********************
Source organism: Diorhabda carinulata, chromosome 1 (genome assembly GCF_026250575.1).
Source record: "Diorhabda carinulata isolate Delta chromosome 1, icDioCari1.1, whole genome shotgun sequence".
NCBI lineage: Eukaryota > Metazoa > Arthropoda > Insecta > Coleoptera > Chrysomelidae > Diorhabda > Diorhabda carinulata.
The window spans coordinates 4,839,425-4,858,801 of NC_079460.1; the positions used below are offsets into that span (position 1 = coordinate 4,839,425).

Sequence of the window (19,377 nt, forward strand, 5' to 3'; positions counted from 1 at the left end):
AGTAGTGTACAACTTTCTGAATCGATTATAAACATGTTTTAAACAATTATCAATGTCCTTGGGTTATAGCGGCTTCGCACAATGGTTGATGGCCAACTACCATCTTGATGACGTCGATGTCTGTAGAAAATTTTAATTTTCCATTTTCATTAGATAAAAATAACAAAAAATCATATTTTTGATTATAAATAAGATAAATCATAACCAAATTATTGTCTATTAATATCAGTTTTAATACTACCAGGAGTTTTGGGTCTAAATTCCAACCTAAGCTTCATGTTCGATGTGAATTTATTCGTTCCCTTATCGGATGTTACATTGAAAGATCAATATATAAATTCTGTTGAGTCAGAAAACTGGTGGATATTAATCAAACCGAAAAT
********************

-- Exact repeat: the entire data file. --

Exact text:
Source organism: Diorhabda carinulata, chromosome 1 (genome assembly GCF_026250575.1).
Source record: "Diorhabda carinulata isolate Delta chromosome 1, icDioCari1.1, whole genome shotgun sequence".
NCBI lineage: Eukaryota > Metazoa > Arthropoda > Insecta > Coleoptera > Chrysomelidae > Diorhabda > Diorhabda carinulata.
The window spans coordinates 4,839,425-4,858,801 of NC_079460.1; the positions used below are offsets into that span (position 1 = coordinate 4,839,425).

Sequence of the window (19,377 nt, forward strand, 5' to 3'; positions counted from 1 at the left end):
AGTAGTGTACAACTTTCTGAATCGATTATAAACATGTTTTAAACAATTATCAATGTCCTTGGGTTATAGCGGCTTCGCACAATGGTTGATGGCCAACTACCATCTTGATGACGTCGATGTCTGTAGAAAATTTTAATTTTCCATTTTCATTAGATAAAAATAACAAAAAATCATATTTTTGATTATAAATAAGATAAATCATAACCAAATTATTGTCTATTAATATCAGTTTTAATACTACCAGGAGTTTTGGGTCTAAATTCCAACCTAAGCTTCATGTTCGATGTGAATTTATTCGTTCCCTTATCGGATGTTACATTGAAAGATCAATATATAAATTCTGTTGAGTCAGAAAACTGGTGGATATTAATCAAACCGAAAAT